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Want Me, Cowboy

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Want Me, Cowboy

  Want Me, Cowboy

  A Copper Mountain Rodeo Romance

  Sinclair Jayne

  Want Me, Cowboy

  Copyright © 2016 Sinclair Jayne

  EPUB Edition

  The Tule Publishing Group, LLC


  No part of this book may be used or reproduced in any manner whatsoever without written permission except in the case of brief quotations embodied in critical articles and reviews.

  This is a work of fiction. Names, characters, places, and incidents are products of the author’s imagination or are used fictitiously. Any resemblance to actual events, locales, organizations, or persons, living or dead, is entirely coincidental.

  ISBN: 978-1-945879-19-7

  Table of Contents


  Title Page

  Copyright Page


  Chapter One

  Chapter Two

  Chapter Three

  Chapter Four

  Chapter Five

  Chapter Six

  Chapter Seven

  Chapter Eight

  Chapter Nine

  Chapter Ten

  Chapter Eleven

  Chapter Twelve

  Chapter Thirteen

  Chapter Fourteen

  Chapter Fifteen

  Chapter Sixteen

  Other sizzling romances by Sinclair Jayne

  The 78th Copper Mountain Rodeo Series

  About the Author


  Luke Wilder tilted his Stetson lower on his face and pushed open the double doors on Grey’s Saloon and eyeballed the historic bar. If it had been any other bar in any other Montana town, he would have liked what he saw—a long battered bar that told a story and a worn, scuffed floor that told a thousand more—but this was Marietta, the one town and the one rodeo he’d avoided the entire ten years of his professional career.

  Sanctimonious, judgmental bastards.

  He went inside, letting the doors swing shut behind him. Eleven o’clock was early for a beer, but what the hell? It was Thursday. He was in town a day ahead of schedule. His trailer was already set up at the fair grounds for the rodeo. He was hungry. And thirsty. And meeting up with his mother after deftly avoiding her for the past two years definitely required a beer on board.

  He hooked one boot on the rail under the bar, leaned against the scratched wood, and scanned what was on tap. Under the patina of history, Grey’s looked a lot more upscale than most bars he’d been in during his rodeo days. His mom had said Marietta had changed so much she’d barely recognized it. A lot more boutiques and niche restaurants. The Graff hotel that had once been in total ruin had been renovated and was now featured in travel and design magazines and boasted more than a few celebrity sightings. His mom had sounded a bit disappointed when she’d told him, although his mother’s slumming days were so far in her past she didn’t seem to remember them. He did.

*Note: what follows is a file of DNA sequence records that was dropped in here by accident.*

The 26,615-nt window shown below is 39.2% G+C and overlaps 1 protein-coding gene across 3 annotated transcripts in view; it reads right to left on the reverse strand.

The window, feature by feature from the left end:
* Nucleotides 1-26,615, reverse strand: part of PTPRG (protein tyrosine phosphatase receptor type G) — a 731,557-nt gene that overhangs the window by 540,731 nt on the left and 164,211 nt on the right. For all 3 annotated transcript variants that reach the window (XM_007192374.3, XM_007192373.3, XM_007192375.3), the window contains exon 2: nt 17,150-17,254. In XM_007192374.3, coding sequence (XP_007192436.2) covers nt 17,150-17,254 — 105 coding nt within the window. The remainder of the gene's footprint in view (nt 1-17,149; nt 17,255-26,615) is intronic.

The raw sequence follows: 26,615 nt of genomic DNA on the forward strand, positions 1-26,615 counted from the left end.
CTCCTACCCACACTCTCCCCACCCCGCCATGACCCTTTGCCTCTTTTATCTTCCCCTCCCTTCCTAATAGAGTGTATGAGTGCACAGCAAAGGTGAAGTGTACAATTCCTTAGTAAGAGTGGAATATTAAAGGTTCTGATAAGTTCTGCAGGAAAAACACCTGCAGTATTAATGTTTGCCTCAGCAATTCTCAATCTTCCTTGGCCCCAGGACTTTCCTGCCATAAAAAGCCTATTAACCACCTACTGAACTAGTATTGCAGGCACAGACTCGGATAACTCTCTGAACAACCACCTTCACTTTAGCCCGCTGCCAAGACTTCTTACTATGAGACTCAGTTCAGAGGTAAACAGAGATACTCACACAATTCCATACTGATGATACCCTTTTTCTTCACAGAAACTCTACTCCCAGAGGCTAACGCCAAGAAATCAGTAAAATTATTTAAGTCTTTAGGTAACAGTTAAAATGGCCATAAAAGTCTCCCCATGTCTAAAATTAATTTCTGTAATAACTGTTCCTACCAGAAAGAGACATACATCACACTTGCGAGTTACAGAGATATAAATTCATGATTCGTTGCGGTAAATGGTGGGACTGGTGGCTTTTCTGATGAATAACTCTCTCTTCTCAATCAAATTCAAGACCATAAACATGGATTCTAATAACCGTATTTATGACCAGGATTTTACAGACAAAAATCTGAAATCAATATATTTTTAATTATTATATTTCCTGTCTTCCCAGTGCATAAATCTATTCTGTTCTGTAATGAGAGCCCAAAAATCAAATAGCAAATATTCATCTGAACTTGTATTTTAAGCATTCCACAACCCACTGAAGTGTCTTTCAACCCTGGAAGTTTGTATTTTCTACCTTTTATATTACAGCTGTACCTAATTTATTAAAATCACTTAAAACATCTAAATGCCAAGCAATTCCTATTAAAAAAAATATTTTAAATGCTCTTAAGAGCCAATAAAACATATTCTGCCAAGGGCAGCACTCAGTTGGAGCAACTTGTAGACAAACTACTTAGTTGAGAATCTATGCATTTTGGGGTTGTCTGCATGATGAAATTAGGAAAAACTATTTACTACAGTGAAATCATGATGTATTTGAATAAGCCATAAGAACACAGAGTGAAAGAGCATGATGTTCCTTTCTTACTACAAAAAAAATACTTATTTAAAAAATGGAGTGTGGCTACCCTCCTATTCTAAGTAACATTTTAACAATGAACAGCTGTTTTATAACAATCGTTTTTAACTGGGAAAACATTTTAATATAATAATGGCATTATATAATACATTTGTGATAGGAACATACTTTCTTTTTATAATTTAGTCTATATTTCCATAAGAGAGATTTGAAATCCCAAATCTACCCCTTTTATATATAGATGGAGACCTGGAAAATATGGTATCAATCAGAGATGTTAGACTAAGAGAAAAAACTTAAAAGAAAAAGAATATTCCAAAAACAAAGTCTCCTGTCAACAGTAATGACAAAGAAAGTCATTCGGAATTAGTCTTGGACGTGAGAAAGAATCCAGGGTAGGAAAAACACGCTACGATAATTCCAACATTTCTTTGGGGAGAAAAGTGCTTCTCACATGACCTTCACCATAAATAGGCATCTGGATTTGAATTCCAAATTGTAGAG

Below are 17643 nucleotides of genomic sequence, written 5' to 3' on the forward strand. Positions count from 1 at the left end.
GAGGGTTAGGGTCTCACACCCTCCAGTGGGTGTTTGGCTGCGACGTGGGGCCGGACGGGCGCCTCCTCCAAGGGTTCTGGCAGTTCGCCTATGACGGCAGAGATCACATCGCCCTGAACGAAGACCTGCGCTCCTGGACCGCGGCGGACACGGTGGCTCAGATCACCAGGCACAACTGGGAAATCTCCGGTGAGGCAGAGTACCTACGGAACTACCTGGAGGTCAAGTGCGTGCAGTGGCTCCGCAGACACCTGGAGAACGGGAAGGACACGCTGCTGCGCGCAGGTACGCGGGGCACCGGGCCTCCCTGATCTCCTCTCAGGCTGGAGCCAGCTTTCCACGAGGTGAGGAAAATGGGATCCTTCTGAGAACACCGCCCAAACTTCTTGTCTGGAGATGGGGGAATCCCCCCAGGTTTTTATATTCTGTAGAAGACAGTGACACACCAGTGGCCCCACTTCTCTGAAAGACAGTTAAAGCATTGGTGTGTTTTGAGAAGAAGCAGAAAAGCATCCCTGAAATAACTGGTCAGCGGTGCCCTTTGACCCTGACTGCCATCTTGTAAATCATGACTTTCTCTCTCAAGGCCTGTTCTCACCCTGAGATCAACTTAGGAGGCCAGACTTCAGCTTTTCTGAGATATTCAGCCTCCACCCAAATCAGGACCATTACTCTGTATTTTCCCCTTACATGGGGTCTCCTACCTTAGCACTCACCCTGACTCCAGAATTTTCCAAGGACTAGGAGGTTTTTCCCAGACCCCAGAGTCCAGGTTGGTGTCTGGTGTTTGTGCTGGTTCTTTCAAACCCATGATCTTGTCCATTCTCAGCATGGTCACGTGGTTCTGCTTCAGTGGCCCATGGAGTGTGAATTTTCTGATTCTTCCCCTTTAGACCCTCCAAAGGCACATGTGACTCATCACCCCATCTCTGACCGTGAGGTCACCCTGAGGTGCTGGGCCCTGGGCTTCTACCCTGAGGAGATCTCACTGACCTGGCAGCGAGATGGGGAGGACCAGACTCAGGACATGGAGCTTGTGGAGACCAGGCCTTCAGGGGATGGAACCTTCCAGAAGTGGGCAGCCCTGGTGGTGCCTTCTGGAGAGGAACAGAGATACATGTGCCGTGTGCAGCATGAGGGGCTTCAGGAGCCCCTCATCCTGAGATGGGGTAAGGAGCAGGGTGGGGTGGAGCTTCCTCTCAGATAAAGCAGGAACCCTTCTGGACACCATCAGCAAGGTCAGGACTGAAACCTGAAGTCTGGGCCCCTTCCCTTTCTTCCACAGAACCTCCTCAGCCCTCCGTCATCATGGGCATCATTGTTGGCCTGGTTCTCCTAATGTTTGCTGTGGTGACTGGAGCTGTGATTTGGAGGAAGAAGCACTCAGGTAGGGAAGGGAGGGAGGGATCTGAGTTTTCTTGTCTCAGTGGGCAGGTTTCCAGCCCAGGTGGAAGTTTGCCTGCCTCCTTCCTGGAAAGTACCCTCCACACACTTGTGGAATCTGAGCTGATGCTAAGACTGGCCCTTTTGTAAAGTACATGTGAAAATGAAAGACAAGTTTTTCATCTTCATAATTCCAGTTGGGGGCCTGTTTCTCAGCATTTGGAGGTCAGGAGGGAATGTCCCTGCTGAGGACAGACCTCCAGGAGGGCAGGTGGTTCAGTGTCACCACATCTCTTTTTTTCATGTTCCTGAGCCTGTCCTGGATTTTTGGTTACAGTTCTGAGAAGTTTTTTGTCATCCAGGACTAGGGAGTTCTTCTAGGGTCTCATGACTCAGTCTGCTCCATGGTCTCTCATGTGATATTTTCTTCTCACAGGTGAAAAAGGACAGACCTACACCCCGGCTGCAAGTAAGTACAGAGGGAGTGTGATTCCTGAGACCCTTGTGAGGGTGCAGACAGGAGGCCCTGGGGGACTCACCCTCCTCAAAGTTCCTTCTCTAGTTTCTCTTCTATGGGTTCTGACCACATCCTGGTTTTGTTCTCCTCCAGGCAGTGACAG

Frowning over his unusual burst of introspection, he ordered a Big Sky Scape Goat Pale Ale, not exactly local out of Missoula, but he had at least visited that town and liked it, and he’d spent many years as a scape goat for the antics of his younger brother, who’d managed to charm their mother while Luke had been heaped with responsibility, cooking and cleaning and watching his brother while his mother worked, attended school, and bounced between men. This late morning meeting with his mom made him feel like those memories might not be as far in the past as he’d like. The bartender, who slid the beer in front of him, looked as pissed off as Luke felt. Guilt and a misplaced sense of family duty were bitchy twins to carry around on his shoulders, and he was damned tired of the burden.

  He avoided his mother and his brother for a reason.

  He took a deep drink. Ordered a burger and fries. Avoided eye contact with the few other men sitting at the bar. None of the circuit cowboys had rolled into town yet. They’d probably start arriving early to midday tomorrow, and then this town would feel a hell of a lot more comfortable, once he took care of the business that had brought him here.

  His way. Not his mother’s.

  He’d experienced some peace in the last two years since he’d seen her, and he’d like to keep it that way.

  “Hey, baby, what are you doing in here?” A breathless voice with a husky catch demanded behind him. Two slim, pale, bare arms slid around his waist, one palm flattened against his abs while the other stole his beer. “You finally broke down and tried a microbrew. Big Sky? Hmmmm. Delish, but Summer Honey is my favorite.”

  Her hand slid down his abs a bit lower, and Luke definitely felt his body respond to the hint.